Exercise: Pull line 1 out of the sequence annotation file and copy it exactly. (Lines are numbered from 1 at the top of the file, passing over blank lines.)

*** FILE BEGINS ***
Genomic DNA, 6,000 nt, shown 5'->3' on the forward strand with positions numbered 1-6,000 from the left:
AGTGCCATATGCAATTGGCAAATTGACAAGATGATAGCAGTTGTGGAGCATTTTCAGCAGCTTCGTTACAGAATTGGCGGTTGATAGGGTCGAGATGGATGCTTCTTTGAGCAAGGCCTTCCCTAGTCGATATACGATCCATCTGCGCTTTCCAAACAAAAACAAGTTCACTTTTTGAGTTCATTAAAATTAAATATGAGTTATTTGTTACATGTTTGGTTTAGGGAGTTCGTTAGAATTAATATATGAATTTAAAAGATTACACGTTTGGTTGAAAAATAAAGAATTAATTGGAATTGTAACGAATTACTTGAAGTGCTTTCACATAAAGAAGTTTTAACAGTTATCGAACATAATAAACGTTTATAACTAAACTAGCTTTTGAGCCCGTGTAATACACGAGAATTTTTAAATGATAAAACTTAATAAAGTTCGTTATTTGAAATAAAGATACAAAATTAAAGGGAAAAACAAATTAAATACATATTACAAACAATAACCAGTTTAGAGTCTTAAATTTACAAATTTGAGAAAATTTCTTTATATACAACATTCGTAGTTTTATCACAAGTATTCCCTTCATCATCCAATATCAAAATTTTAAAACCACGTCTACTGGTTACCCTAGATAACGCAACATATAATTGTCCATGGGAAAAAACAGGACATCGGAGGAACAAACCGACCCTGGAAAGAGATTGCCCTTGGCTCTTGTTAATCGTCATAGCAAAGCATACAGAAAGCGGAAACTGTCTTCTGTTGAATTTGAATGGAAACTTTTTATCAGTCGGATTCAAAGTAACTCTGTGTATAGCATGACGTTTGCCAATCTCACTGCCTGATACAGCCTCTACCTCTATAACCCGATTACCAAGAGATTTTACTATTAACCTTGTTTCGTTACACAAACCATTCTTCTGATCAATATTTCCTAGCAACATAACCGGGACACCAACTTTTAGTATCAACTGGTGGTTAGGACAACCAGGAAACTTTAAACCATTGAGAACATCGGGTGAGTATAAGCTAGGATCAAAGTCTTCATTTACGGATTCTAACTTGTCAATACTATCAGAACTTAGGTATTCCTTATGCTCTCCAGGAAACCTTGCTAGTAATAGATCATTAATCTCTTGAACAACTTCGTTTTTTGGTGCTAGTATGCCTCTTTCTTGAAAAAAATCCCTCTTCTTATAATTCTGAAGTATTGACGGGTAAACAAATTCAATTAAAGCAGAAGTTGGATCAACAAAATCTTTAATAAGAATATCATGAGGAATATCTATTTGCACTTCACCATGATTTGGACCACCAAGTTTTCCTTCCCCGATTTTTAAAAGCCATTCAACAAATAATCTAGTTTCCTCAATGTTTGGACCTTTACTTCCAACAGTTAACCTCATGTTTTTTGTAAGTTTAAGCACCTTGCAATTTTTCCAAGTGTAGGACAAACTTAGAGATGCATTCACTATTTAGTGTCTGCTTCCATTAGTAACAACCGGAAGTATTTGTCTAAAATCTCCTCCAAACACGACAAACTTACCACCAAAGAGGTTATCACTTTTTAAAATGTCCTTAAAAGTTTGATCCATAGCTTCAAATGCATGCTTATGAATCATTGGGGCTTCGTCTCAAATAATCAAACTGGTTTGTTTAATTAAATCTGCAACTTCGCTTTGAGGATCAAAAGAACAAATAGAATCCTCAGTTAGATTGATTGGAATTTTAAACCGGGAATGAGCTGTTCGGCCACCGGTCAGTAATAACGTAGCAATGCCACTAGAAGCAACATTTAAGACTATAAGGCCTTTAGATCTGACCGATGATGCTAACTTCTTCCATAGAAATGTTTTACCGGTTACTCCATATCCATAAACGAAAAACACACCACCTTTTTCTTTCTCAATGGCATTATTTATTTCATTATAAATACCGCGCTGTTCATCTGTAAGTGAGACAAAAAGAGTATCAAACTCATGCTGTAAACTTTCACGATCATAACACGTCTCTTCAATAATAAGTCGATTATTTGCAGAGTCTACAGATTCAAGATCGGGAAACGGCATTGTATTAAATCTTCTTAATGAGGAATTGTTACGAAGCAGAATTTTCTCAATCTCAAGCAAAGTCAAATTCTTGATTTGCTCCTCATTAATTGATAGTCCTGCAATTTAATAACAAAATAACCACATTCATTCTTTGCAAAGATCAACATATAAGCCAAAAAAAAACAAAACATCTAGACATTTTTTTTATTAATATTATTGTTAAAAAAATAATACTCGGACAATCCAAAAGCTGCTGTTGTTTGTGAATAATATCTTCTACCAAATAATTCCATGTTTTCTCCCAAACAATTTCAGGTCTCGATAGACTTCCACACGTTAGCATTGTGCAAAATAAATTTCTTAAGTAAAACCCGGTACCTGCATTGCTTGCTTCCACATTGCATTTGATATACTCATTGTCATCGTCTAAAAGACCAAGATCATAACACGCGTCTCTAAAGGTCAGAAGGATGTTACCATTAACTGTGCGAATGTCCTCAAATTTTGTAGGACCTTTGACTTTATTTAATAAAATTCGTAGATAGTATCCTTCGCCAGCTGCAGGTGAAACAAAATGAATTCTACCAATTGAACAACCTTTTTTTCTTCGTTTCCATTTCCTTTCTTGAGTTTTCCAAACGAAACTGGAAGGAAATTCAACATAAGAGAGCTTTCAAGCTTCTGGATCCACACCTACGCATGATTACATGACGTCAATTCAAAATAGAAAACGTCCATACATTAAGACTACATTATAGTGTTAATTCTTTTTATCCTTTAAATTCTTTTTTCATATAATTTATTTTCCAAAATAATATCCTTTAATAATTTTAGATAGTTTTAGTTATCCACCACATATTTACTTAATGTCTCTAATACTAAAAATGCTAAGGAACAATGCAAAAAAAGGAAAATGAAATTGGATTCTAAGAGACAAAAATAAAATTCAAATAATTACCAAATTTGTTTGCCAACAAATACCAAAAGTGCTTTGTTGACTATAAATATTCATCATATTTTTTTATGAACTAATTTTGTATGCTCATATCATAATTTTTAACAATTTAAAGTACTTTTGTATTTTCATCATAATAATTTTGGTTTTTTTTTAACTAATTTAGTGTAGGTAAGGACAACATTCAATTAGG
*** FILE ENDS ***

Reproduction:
Genomic DNA, 6,000 nt, shown 5'->3' on the forward strand with positions numbered 1-6,000 from the left: